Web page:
Presentations enhanced with effective visual support are usually better than presentations given without visual enhancers. But no one says you have to use PowerPoint or Keynote or any other form of digital multimedia for that matter. Before there were projectors and computers — even before there were overhead projectors (remember those?) — there were flip charts and large pads for presenting your ideas in visual form to your audience. While I spend most of my time working with people who are using multimedia and new media, I actually am a big fan of the ol’ “large pad and marking pens."
Advantages of the large pad
I really like the idea of "getting off the grid," stepping away from the computer and “going analog” in the preparation stage of the presentation process. Large sheets of paper and marking pens — as “old school” as they may seem — can be wonderful, simple tools for presenting your ideas or recording the ideas of others. When I was at Apple, I used to lead brainstorming sessions by sticking large “Post-its” on the wall. I wrote the ideas down or others would step up and sketch out their ideas the old fashioned way while arguing their point or elaborating on ideas by others. It was messy, but it was a good mess. By the end of the session the walls would be filled with these large “Post-its” which I then took back to my office and stuck on my own walls. As I (and others) developed the structure and visuals for the future presentation, we often referred to the myriad sheets on the walls which were on display for days, weeks, and months. I know many people plan their presentations right from the start using software tools, but I don’t recommend it. There’s just something about paper and pen and sketching out rough ideas in the “analog world” in the early stages that seems to lead to more clarity and better, more creative results when we finally get down to representing our ideas digitally.
Large pads for live presentations?
During my training as a Peace Corps Volunteer in the ’80s, flip charts and marking pens were ubiquitous teaching aids. A great advantage of these tools, of course, is that they require no electricity. This was a powerful advantage since there often was no electricity. But for live presentations in modern offices and schools today, is there still a place for flip charts and marking pens? Absolutely there is. And since slide presentations — especially poor ones — are common place, keeping the lights on and using only paper and pen for your visuals may be a much appreciated differentiator. Below are two on-stage presentations by comedian Demetri Martin who uses flip charts (“large pads”) to visually enhance his messages. These clips are a good follow up to the last post on PowerPoint humor; I guess you can call these "flip chart humor." Enjoy.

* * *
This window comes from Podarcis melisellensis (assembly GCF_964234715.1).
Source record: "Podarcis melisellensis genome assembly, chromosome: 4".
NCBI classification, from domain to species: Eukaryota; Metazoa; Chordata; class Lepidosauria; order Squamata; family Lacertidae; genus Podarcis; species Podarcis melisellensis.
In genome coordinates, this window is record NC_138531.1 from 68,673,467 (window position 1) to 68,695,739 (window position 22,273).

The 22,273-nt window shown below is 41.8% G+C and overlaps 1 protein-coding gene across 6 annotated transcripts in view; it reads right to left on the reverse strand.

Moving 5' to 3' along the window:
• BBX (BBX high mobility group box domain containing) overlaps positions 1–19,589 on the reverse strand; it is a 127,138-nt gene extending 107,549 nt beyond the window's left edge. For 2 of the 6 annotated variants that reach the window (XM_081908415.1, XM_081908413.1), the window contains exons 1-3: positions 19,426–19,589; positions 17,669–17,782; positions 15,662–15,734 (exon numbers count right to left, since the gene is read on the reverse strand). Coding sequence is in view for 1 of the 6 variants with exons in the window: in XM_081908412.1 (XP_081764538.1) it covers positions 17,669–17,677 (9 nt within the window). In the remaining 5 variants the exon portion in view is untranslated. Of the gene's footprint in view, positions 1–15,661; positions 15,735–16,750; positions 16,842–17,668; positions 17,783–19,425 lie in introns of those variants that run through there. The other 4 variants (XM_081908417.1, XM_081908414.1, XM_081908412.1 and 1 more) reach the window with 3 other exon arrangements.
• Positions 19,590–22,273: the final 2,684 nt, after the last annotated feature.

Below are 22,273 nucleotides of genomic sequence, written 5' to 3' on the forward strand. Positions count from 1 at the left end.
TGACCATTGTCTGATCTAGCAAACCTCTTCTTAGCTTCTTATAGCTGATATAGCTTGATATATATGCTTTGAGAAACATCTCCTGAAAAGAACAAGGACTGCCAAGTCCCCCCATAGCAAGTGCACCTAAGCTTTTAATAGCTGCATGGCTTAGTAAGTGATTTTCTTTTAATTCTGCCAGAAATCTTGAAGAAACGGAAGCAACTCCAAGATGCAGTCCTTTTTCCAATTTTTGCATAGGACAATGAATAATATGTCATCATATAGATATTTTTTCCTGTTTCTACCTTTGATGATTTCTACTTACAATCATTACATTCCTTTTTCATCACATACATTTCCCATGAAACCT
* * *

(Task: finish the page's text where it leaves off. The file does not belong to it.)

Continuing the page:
Demetri Martin uses flip chart to display "findings"
Below: Just for kicks, I took two of Martin's crude "large pad" visuals and put them in the form of Keynote slides, which are equally crude in their own way. (Click for larger view.)
LEFT: Pie chart about procrastination. RIGHT: Ability to draw mountains over time.
Demetri Martin: Material Enhancers
Tips (etc.) on using flip charts
Here are a few links where you can learn more about the art of presenting with flip charts.
• Using flip charts (an entire website on flip charts)
• 11 tips for using flip charts more effectively from 3M
• Make the Most of Flip Charts (3M site)
• Flip Charts: Low Tech Powerhouses (from LLRX.com)
• Post-it Meeting Charts (product info from 3M)
• 10 Tips On Using Flip Charts And Whiteboards
• Cool flip chart easel
• Libby trial jury quibbles over flip-chart paper (CNN)
Books on using flip charts or Post-its
• Flip Charts: How to Draw Them and How to Use Them
• Post-It Ideas That Stick! 222 Ingenious, Creative, Practical and Simply Preposterous Ways of Using Post-It Notes
• Rapid Problem Solving with Post-It Notes
• The Big Book of Flip Charts
• Flip Chart Magic!